Official Grades and Scouting Reports: 2019 Linebackers

Welcome, to the eighth of my official draft reports for the 2019 NFL draft. I will be going position by position giving a full report and grade on every player that I have scouted this season. Obviously, I can’t scout every single prospect in the entire country since I am a one man army and a full-time college student. I’ve tried to get at least 20 done at each position, so I think I’ve covered a pretty good chunk of the players who will be drafted. Each article will start with the worst and get to the best, so if you want to skip down to some of the better prospects you can do that.

Each profile will have some biographic data including name, school, year, height, weight, and “Red Flags”. It will also include a numerical value between 1 and 10 that will dictate there placement in the rankings. The number is calculated based on my own personal grading formula for draft prospects. The profile will have a “round grade” that is based on a scale that I will put at the end of this introduction. Round grades are not a prediction of where a player will get drafted, but where I think they should be drafted.  Last but not least, the profiles will include a small paragraph on my overall thoughts on the prospect and some explanation on their NFL outlook. I’ll try to explain some of each players strengths and weaknesses as well.  

As always you can hit me up on twitter (@DanteCollinelli) if you want to discuss my rankings further. I love talking ball with people so please let me know what you think.

 

Grading Scale

 

First-round: 8.75-10

Second-round: 8.74-7.45

Third-round: 7.44-6.15

Fourth round: 6.14-4.85

Fifth round: 4.84-3.55

Sixth round: 3.54- 2.25

Seventh round: 2.24- .095

UDFA: 0.94-0.0  

 

Number 25: Tre Lamar, Clemson

Image result for tre lamar

Class: Junior

Height/Weight: 6’4 and 250

Round Grade: UDFA

Number Grade: 0.75

Red Flags: None

 

Tre Lamar is one of the slowest linebackers I have ever seen in my life. He looks like he is running in mud when chasing players around the field. 10 years ago Lamar probably would’ve been viewed as a top 100 pick. He does a good job coming downhill in the running game and being a thumper with his big body. Problem is, that type of linebacker is getting phased out of the game and he’s not even that good at it. I really don’t see any role for Lamar at the next level.

 

Number 24: Khalil Hodge

Image result for Khalil hodge

Class: Senior

Height/Weight: 6’1 and 235

Round Grade: UDFA

Number Grade: 0.75

Red Flags: None

 

Hodge plays like there is a firecracker up his butt at all times and has a pretty decent nose for the football. He does his best to weed through all of the traffic created at the line of scrimmage which is admirable. Personally, I don’t think checks any of the other boxes required to be an NFL player. He doesn’t have the athletic profile or the football IQ to make an impact on an NFL field. I feel bad saying that because you can tell that Hodge has a lot of heart but he just isn’t on a high enough level right now.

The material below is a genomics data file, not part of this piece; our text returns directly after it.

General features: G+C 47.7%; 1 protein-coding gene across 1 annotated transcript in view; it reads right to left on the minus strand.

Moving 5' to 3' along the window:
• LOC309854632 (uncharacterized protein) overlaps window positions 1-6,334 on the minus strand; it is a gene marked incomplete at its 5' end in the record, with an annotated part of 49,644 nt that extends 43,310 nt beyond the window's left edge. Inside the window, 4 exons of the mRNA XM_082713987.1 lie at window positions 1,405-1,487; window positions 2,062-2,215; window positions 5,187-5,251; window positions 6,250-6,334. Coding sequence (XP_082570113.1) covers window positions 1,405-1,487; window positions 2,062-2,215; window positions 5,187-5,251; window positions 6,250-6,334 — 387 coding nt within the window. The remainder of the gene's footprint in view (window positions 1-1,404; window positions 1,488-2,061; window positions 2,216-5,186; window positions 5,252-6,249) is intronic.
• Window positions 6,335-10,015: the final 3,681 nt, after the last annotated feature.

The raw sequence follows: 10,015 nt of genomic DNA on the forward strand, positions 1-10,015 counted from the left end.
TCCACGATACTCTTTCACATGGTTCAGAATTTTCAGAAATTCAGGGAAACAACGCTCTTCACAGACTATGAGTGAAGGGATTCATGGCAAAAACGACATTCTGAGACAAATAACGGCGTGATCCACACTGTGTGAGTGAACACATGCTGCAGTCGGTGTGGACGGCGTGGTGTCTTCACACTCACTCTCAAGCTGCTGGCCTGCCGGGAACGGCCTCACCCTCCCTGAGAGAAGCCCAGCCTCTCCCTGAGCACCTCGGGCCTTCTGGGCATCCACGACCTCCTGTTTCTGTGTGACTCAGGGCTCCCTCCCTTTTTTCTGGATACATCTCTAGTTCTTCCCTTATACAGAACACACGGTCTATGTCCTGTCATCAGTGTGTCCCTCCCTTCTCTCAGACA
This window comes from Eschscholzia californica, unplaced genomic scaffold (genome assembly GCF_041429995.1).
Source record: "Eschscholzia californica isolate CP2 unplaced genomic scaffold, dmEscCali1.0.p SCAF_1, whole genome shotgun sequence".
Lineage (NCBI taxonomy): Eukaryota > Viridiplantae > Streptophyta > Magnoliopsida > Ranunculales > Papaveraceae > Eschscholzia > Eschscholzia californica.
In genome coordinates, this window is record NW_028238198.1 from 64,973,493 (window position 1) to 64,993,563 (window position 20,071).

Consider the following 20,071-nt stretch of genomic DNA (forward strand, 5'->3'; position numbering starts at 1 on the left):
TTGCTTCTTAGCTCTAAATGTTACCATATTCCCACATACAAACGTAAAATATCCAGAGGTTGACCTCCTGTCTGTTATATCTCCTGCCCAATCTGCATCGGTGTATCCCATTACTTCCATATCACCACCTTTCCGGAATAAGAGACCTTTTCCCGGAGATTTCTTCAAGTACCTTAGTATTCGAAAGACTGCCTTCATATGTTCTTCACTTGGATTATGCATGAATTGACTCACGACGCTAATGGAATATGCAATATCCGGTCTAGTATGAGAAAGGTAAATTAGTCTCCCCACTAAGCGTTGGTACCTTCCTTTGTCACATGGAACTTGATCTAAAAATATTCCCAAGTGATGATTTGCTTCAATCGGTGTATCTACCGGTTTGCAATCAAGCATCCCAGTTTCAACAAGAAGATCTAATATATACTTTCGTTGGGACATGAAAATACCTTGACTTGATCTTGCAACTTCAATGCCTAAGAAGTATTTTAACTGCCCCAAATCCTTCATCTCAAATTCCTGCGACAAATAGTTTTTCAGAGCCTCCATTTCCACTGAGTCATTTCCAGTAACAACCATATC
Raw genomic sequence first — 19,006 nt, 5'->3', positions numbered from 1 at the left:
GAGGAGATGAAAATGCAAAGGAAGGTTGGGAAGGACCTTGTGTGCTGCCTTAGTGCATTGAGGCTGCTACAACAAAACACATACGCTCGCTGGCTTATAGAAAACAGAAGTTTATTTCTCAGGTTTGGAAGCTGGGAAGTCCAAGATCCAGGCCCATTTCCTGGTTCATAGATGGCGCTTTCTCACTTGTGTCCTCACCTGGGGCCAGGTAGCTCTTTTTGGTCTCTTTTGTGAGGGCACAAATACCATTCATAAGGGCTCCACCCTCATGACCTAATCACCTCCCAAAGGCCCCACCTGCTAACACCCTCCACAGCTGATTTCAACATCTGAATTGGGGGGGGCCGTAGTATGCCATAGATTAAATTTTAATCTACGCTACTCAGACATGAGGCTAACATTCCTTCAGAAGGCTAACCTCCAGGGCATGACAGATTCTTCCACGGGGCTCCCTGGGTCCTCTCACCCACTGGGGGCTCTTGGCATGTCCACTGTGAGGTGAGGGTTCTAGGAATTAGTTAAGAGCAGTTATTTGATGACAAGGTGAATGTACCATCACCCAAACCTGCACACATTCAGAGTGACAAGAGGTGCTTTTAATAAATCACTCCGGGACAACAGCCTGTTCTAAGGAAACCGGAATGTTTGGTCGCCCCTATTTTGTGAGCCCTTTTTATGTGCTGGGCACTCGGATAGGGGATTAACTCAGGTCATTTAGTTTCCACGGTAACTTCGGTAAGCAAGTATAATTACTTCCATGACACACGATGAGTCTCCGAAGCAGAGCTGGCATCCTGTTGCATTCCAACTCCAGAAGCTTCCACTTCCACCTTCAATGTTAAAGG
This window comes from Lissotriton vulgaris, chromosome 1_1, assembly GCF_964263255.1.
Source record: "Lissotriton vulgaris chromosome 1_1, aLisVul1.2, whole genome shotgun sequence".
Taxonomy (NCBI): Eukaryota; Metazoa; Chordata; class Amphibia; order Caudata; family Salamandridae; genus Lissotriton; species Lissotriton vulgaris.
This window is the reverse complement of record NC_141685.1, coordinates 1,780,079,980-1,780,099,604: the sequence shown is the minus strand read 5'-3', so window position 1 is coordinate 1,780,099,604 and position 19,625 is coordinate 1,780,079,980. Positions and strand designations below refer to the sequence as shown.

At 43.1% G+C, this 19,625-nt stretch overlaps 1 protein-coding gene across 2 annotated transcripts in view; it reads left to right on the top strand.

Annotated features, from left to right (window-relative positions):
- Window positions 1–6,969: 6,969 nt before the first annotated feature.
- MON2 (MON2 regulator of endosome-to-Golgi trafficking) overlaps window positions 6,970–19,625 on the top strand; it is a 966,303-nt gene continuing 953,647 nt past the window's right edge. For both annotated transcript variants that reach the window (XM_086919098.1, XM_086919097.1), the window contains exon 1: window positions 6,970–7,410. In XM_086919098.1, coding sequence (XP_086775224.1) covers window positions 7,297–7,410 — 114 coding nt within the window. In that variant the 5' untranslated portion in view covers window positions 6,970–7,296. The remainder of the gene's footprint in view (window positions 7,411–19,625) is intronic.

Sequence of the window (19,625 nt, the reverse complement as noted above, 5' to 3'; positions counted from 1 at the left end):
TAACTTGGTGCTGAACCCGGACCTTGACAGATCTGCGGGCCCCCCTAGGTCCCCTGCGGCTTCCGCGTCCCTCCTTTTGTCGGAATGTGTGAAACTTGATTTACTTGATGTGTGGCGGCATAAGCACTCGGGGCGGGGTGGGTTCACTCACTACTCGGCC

Number 23: Kendall Joseph

Image result for kendall joseph clemson

Class: RS Senior

Height/Weight: 6’0 and 225

Round Grade: UDFA

Number Grade: 0.80

Red Flags: None

 

I really expected more from two linebackers on one of the best defenses in the entire country, but man, they ain’t it. Joseph has exceptional football IQ and always follows his keys in the running game. Joseph still struggles though because he isn’t a free mover. So, you will see him start to head towards the right place, but he lacks the burst, speed, and acceleration to make the play. He is super stiff in the hips which makes him a huge liability in coverage which is something modern linebackers are doing more of. Joseph might be able to make it stick on special teams, but I really doubt it.

 

Number 22: Deshaun Davis, Auburn

Image result for deshaun davis auburn

Class: RS Senior

Height/Weight: 5’11 and 246

Round Grade: UDFA

Number Grade: 0.93

Red Flags: None

 

Davis is another player with high football IQ but lacking the physical traits to actually make the play. Davis reads his running keys well and typically tries to shoot the correct gap to make the tackle. He did a decent job passing off receivers in zone coverage despite not having much ability to make plays on the ball. Davis has super stiff hips and can’t open up to run with anybody. He lacks the speed and burst to go sideline to sideline which limits his upside at the next level. Davis will probably get a camp invite but shouldn’t make the team.

 

Number 21: Chase Hansen, Utah

Image result for chase hansen lb utah

Class: RS Senior

Height/Weight: 6’2 and 220  

Round Grade: 7

Number Grade: 1.63

Red Flags: None

 

Hansen does a couple of things well that don’t really line up with what he does poorly. Hansen did a great job tracking the running back in the backfield and then shooting gaps when they opened up. He has a really nice wingspan but was a poor tackler in college which was weird to see. He did a good job when heading downhill to be a thumper at the line of scrimmage, but I don’t like his initial burst. Hansen showed some short area quickness when asked to play in zone coverage, however, he struggled to use short area quickness to get separation off of blocks. Hansen has some hybrid ability if he can be coached up and taught how to use his strengths to his advantage.

 

Number 20: Gary Johnson, Texas

Image result for gary johnson lb texas

Class: Senior

Height/Weight: 6’0 and 252

Round Grade: 7

Number Grade: 2.02

Red Flags: None

 

So far the linebackers that I have talked about have been players with good football IQ but couldn’t move in space. Gary Johnson is the exact opposite because he can move in space well but has no clue where he is supposed to be. Johnson popped to me (and others) at the combine because of his gaudy athletic numbers. Johnson has the speed and burst to get sideline to sideline fairly quickly which points to higher usage and upside in the NFL. With that said, Johnson almost never fires through the correct gap in the running game and will get lost in coverage way too often. Johnson has some traits that are worth taking a flyer on, but I wouldn’t bet on him.  

 

Number 19: Ben Burr-Kirven, Washington